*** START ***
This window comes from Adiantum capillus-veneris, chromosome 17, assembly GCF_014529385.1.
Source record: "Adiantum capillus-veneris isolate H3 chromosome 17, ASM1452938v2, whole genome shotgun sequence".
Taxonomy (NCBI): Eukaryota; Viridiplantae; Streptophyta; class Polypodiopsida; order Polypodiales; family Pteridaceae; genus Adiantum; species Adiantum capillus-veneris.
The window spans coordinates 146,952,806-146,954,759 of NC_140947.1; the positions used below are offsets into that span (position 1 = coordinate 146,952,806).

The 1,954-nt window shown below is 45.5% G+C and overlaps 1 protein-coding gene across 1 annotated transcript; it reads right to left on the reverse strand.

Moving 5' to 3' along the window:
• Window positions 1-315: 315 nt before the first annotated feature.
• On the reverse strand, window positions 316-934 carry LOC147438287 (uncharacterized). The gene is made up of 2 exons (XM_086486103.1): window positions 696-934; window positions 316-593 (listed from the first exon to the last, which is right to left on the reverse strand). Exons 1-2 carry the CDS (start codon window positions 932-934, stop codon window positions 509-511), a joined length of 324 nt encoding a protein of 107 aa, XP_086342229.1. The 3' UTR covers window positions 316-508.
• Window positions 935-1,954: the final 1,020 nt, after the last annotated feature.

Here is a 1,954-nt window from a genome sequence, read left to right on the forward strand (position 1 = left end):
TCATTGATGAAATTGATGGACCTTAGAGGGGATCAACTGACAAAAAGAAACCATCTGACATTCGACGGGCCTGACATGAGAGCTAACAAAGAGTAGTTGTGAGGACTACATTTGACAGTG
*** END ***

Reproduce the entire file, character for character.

This window comes from Adiantum capillus-veneris, chromosome 17, assembly GCF_014529385.1.
Source record: "Adiantum capillus-veneris isolate H3 chromosome 17, ASM1452938v2, whole genome shotgun sequence".
Taxonomy (NCBI): Eukaryota; Viridiplantae; Streptophyta; class Polypodiopsida; order Polypodiales; family Pteridaceae; genus Adiantum; species Adiantum capillus-veneris.
The window spans coordinates 146,952,806-146,954,759 of NC_140947.1; the positions used below are offsets into that span (position 1 = coordinate 146,952,806).

The 1,954-nt window shown below is 45.5% G+C and overlaps 1 protein-coding gene across 1 annotated transcript; it reads right to left on the reverse strand.

Moving 5' to 3' along the window:
• Window positions 1-315: 315 nt before the first annotated feature.
• On the reverse strand, window positions 316-934 carry LOC147438287 (uncharacterized). The gene is made up of 2 exons (XM_086486103.1): window positions 696-934; window positions 316-593 (listed from the first exon to the last, which is right to left on the reverse strand). Exons 1-2 carry the CDS (start codon window positions 932-934, stop codon window positions 509-511), a joined length of 324 nt encoding a protein of 107 aa, XP_086342229.1. The 3' UTR covers window positions 316-508.
• Window positions 935-1,954: the final 1,020 nt, after the last annotated feature.

Here is a 1,954-nt window from a genome sequence, read left to right on the forward strand (position 1 = left end):
TCATTGATGAAATTGATGGACCTTAGAGGGGATCAACTGACAAAAAGAAACCATCTGACATTCGACGGGCCTGACATGAGAGCTAACAAAGAGTAGTTGTGAGGACTACATTTGACAGTG